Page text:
Changing lanes in a car is a relatively straightforward process for human drivers. But autonomous cars must process a massive amount of information to do it safely, with the car relying on detailed statistical models of the driving environment or making extremely conservative decisions, such as not changing lanes at all.
Now, researchers from the Massachusetts Institute of Technology’s Computer Science and Artificial Intelligence Laboratory (CSAIL) are trying to fix this problem using a new lane-change algorithm that allows for more aggressive lane changes and more human-like behaviour.
Autonomous cars calculate buffer zones around other vehicles, which describe where the vehicles are and where they are likely to be in a certain timeframe. The cars make decisions based on staying out of another vehicle’s buffer zone.
However, these buffer zones are pre-computed and can be restrictive, particularly in fast or busy traffic. This can result in situations where safety stops a vehicle from changing lanes at all.
“Many of the current lane-change algorithms assume a single style of driving for the autonomous vehicle or require computationally intensive algorithms that become intractable in congestion,” said Alyssa Pierson, a Postdoctoral Associate at CSAIL.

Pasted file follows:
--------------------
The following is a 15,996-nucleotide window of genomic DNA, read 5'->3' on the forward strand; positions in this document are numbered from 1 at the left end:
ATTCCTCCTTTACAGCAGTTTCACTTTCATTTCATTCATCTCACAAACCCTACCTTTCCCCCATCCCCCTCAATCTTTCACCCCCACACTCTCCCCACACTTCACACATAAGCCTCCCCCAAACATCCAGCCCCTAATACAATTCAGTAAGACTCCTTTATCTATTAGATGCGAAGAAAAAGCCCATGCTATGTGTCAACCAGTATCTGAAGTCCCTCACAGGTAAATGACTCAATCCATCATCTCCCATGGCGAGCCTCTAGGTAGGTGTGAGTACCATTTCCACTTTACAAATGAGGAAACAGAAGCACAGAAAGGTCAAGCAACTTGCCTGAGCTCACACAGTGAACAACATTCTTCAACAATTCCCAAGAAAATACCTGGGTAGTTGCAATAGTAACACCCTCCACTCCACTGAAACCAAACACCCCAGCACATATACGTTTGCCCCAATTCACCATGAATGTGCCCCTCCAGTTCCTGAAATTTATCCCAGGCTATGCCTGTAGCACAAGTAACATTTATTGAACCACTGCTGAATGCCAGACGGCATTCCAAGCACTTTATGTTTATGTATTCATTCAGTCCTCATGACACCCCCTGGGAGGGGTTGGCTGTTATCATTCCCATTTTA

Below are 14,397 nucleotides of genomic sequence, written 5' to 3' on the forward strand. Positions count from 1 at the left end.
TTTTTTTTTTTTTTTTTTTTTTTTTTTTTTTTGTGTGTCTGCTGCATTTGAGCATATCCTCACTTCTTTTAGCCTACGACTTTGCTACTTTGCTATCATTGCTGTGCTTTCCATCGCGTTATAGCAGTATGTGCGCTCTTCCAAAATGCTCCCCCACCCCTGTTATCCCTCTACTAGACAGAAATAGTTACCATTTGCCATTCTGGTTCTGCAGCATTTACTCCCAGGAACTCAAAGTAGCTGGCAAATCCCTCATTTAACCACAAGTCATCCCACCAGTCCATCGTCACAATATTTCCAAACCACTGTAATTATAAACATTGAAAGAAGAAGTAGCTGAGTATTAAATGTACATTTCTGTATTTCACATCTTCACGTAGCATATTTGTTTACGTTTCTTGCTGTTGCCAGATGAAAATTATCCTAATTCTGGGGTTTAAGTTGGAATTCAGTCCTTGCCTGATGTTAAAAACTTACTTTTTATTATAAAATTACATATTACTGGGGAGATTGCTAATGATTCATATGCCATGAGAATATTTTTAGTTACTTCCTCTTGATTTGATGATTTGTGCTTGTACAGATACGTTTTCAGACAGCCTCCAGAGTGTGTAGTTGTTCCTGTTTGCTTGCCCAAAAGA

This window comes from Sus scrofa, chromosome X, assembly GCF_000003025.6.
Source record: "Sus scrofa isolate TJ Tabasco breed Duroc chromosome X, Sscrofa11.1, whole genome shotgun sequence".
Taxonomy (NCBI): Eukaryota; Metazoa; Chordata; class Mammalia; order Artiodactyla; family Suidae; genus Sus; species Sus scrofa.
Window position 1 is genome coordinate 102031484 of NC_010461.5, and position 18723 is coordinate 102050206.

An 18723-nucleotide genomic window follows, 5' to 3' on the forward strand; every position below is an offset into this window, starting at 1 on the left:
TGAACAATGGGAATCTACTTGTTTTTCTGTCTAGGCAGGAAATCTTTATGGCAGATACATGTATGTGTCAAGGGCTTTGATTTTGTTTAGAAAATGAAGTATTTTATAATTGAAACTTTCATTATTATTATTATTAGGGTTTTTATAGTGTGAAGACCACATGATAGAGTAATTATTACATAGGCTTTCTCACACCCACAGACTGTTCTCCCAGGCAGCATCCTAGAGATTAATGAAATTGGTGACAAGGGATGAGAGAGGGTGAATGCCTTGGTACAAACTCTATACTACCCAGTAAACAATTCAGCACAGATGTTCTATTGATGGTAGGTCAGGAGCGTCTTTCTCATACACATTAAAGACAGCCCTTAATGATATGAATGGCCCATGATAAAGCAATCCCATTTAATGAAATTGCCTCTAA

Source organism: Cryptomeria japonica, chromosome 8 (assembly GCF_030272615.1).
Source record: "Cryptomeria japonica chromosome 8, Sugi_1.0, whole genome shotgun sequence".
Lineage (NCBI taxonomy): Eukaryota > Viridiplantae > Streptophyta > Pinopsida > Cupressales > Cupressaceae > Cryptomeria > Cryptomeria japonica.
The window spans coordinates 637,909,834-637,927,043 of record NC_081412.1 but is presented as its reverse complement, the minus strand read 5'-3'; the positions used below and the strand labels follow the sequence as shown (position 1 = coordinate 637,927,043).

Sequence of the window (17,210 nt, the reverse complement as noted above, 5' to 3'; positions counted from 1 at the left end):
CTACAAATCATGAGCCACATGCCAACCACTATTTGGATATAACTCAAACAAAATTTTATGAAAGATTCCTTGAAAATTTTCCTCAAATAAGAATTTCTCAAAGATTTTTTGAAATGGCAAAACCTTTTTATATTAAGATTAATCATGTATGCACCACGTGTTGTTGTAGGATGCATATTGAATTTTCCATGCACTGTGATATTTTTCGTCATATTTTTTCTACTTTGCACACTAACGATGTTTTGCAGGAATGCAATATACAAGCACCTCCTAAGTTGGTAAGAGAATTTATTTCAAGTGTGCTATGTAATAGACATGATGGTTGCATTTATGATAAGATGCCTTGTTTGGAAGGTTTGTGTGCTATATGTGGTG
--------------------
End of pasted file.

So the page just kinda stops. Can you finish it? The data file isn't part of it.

CSAIL’s algorithm is designed to quickly plan a sequence of lane changes for an autonomous vehicle and allow users to choose the amount of risk an autonomous vehicle takes on based on the behaviour of other drivers around the autonomous vehicle.
“First, we look at planning the sequence of lane changes, whereas existing lane-change algorithms deal with a single lane change. By planning for a sequence of lane changes, we look ahead and create a ‘weaving through traffic’ type of behaviour,” Pierson said.
“Second, we only require knowing other cars’ position and velocity to calculate the risk. This allows us to calculate the autonomous vehicle’s actions online without communication with other vehicles.”
Checking blind spots
One of the challenges of the CSAIL team’s research has been finding an algorithm that has rich emergent behaviours for the vehicle, while also being computationally efficient.
“Our key insight is how we choose to quantify risk. Based on our formula for calculating risk, we are able to prove that cars have a maximum allowable risk threshold, and any actions that remain below that threshold will avoid collisions,” Pierson said.
“A main priority was to maintain collision avoidance guarantees for the vehicle while incorporating riskier behaviours for the vehicle.”
CSAIL’s work is still in the prototype stage, with the team currently extending the scope of their research to experiments on autonomous vehicles, validating on human data and increasing the complexity of scenarios in simulation.
This article was originally published as “AI in the fast lane” in the November 2018 issue of create.